Newswise — STONY BROOK, N.Y., June 11, 2018 –The days of searching the oceans around the world to find and study rare and endangered marine animals are not over. However, an emerging tool that can be used with just a sample of seawater may help scientists learn more about rare marine life than ever before. According to Ellen Pikitch, PhD, of Stony Brook University’s School of Marine and Atmospheric Sciences (SoMAS), this 21st Century tool that holds such promise is eDNA analysis. Her explanation will be published in a perspectives piece on June 15 in Science.
In the ocean, eDNA can be obtained from seawater that contains sloughed skin cells, scales, secretions and other matter from marine organisms. The method has been shown to reliably and non-invasively detect rare, elusive and difficult-to-study species such as threatened whales, sharks and dolphins.
In the Science perspectives piece, Professor Pikitch explains how eDNA is being used to detect species presence and quantify the abundance of species. She compares the method head on with other techniques that are being used to study rare marine species, many of which are less sensitive, more labor-intensive, involve capture of animals and destruction of their habitat.
Professor Pikitch says that “eDNA outperforms traditional research methods used to study marine species in many respects. Given its advantages, eDNA is likely to quickly become the method of choice for detecting rare and elusive marine species.”
In addition, eDNA methodology is improving rapidly and becoming more cost-effective.
“Both as a complement to prevailing methods and on its own merits, eDNA holds great promise for accelerating our understanding of ocean life,” she concludes.
About Stony Brook University Stony Brook University is going beyond the expectations of what today’s public universities can accomplish. Since its founding in 1957, this young university has grown to become a flagship as one of only four University Center campuses in the State University of New York (SUNY) system with more than 26,000 students and 2,600 faculty members, and 18 NCAA Division I athletic programs. Our faculty have earned numerous prestigious awards, including the Nobel Prize, Pulitzer Prize, Indianapolis Prize for animal conservation, Abel Prize and the inaugural Breakthrough Prize in Mathematics. The University offers students an elite education with an outstanding return on investment: U.S. News & World Report ranks Stony Brook among the top 50 public universities in the nation. Its membership in the Association of American Universities (AAU) places Stony Brook among the top 62 research institutions in North America. As part of the management team of Brookhaven National Laboratory, the University joins a prestigious group of universities that have a role in running federal R&D labs. Stony Brook University is a driving force in the region’s economy, generating nearly 60,000 jobs and an annual economic impact of more than $4.6 billion. Our state, country and world demand ambitious ideas, imaginative solutions and exceptional leadership to forge a better future for all. The students, alumni, researchers and faculty of Stony Brook University are prepared to meet this challenge.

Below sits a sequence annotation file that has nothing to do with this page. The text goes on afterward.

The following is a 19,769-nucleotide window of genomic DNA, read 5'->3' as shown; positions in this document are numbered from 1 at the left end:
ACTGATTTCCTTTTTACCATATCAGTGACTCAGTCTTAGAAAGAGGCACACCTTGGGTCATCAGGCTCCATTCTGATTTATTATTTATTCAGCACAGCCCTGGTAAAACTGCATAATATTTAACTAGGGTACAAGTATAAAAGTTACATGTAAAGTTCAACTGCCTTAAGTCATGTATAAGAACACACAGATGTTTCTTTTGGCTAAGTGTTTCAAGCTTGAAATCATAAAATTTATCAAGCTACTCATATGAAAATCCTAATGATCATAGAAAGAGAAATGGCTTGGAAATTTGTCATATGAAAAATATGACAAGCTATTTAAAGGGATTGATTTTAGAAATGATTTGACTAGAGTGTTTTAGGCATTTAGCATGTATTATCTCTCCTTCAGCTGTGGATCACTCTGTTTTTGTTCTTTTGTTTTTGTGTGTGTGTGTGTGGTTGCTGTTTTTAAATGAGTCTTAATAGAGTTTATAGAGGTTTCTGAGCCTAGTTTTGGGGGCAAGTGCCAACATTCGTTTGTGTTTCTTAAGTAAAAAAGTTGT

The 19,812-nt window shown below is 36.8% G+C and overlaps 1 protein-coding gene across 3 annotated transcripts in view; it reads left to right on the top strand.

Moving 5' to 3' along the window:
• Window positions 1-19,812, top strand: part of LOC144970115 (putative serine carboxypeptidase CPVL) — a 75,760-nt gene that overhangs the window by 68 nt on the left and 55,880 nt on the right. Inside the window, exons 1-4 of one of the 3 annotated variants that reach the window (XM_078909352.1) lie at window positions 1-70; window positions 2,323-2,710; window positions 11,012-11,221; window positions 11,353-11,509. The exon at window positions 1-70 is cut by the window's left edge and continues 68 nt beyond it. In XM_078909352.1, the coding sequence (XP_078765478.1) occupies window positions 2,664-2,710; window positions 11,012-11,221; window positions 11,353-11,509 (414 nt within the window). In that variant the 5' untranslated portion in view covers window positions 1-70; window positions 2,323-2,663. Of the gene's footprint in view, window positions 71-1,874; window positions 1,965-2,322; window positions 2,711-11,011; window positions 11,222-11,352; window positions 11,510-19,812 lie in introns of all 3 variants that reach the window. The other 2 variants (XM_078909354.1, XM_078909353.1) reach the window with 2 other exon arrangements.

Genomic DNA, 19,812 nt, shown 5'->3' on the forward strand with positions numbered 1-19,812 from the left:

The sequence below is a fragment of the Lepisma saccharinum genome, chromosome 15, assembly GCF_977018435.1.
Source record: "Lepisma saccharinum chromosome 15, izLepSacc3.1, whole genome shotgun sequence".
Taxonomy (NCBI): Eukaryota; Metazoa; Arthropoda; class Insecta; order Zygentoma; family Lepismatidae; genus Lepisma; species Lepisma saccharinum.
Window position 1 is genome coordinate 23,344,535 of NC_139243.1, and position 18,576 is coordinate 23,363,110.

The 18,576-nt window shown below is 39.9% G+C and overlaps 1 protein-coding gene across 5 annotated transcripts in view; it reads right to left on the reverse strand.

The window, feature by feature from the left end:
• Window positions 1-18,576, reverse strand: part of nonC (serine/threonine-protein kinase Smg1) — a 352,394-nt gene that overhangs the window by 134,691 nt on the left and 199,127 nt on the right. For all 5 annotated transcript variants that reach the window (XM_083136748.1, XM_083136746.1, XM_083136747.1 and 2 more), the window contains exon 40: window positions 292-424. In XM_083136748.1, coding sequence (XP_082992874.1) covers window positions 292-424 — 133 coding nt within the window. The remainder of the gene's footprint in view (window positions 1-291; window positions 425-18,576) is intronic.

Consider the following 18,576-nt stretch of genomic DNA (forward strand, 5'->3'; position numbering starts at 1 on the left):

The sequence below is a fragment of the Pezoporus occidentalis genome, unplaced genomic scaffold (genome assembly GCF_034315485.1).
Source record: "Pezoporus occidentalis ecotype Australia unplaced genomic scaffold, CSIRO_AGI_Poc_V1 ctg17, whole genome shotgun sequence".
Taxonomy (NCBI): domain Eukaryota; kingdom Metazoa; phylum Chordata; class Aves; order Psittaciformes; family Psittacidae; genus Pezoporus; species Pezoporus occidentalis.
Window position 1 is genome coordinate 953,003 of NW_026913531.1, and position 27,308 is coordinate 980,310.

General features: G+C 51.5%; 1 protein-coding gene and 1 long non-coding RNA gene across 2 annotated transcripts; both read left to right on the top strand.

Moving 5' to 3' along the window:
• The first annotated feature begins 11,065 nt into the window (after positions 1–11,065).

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Science, June 15. 2018